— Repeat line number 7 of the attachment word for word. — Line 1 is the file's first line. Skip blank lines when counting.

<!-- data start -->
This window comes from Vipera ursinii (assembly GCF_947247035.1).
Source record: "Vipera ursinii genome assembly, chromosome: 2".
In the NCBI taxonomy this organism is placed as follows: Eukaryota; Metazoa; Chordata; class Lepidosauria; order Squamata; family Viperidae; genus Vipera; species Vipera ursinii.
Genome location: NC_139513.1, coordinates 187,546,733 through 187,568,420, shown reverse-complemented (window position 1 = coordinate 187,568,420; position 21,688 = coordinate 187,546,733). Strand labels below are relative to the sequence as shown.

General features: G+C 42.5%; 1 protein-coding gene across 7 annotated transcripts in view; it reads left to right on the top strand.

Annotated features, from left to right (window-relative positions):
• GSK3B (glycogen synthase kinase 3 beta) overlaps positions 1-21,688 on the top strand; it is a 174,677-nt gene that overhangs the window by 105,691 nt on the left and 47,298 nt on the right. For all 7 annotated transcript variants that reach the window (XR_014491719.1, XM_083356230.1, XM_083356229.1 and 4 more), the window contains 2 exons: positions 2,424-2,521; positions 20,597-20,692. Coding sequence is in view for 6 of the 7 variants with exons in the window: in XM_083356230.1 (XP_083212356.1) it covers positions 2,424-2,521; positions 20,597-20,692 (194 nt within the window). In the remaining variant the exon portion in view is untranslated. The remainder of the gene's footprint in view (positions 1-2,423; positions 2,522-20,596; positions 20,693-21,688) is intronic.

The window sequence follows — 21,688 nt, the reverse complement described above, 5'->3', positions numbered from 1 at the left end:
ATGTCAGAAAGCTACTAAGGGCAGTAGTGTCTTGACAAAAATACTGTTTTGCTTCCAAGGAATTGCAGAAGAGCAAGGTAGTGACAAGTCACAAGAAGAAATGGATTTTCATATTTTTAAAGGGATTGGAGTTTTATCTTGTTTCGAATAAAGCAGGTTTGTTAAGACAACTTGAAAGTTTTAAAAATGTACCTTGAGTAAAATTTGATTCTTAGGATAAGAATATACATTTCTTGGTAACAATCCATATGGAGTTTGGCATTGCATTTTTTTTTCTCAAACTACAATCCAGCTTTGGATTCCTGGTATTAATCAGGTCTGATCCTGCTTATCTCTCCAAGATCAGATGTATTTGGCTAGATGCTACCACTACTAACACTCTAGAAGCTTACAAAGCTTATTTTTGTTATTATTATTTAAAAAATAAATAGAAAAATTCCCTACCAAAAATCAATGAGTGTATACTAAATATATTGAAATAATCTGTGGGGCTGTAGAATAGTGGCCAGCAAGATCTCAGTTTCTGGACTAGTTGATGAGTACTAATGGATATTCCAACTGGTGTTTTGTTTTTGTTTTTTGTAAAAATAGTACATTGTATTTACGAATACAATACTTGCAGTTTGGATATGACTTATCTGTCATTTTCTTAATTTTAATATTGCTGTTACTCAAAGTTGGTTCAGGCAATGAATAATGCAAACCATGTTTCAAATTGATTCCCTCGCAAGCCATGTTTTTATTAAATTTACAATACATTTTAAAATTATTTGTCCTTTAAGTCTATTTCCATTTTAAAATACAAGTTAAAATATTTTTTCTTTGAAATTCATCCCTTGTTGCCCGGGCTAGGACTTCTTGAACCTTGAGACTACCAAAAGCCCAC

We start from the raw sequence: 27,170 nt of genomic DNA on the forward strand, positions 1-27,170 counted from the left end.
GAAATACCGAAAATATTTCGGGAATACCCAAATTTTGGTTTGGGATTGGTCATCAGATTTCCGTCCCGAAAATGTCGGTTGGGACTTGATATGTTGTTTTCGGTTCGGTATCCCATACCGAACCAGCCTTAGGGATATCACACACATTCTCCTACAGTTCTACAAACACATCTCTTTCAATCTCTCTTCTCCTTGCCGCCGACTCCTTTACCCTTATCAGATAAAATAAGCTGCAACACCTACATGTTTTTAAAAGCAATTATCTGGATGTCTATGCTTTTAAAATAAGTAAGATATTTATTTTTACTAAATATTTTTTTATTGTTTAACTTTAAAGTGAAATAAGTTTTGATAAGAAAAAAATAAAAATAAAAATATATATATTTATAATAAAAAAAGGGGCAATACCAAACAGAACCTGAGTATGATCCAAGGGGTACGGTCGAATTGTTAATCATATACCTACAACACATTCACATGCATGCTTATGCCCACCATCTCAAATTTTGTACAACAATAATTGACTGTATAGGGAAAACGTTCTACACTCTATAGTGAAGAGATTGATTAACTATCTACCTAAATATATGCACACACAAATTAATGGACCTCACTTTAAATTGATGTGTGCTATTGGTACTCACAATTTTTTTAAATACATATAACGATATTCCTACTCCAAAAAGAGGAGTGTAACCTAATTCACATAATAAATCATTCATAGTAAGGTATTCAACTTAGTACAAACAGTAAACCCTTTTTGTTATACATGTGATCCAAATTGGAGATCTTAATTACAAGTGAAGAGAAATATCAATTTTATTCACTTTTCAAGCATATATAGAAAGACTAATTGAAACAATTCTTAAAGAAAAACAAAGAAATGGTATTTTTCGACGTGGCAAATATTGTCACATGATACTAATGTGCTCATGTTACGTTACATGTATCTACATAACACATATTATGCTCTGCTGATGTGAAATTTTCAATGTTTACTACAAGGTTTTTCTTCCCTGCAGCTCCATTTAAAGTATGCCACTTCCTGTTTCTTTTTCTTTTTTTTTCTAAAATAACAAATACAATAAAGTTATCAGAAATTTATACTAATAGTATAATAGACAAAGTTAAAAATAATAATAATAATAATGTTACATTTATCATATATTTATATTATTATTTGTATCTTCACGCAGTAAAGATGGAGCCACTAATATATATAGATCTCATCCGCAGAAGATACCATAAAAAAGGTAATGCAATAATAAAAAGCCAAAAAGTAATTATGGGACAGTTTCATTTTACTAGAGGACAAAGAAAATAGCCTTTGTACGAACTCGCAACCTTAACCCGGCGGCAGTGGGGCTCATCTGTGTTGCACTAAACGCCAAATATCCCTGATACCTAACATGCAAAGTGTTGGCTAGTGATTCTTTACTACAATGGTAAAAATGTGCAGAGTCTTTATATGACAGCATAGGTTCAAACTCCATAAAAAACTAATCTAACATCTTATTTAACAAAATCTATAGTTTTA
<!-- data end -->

• GSK3B (glycogen synthase kinase 3 beta) overlaps positions 1-21,688 on the top strand; it is a 174,677-nt gene that overhangs the window by 105,691 nt on the left and 47,298 nt on the right. For all 7 annotated transcript variants that reach the window (XR_014491719.1, XM_083356230.1, XM_083356229.1 and 4 more), the window contains 2 exons: positions 2,424-2,521; positions 20,597-20,692. Coding sequence is in view for 6 of the 7 variants with exons in the window: in XM_083356230.1 (XP_083212356.1) it covers positions 2,424-2,521; positions 20,597-20,692 (194 nt within the window). In the remaining variant the exon portion in view is untranslated. The remainder of the gene's footprint in view (positions 1-2,423; positions 2,522-20,596; positions 20,693-21,688) is intronic.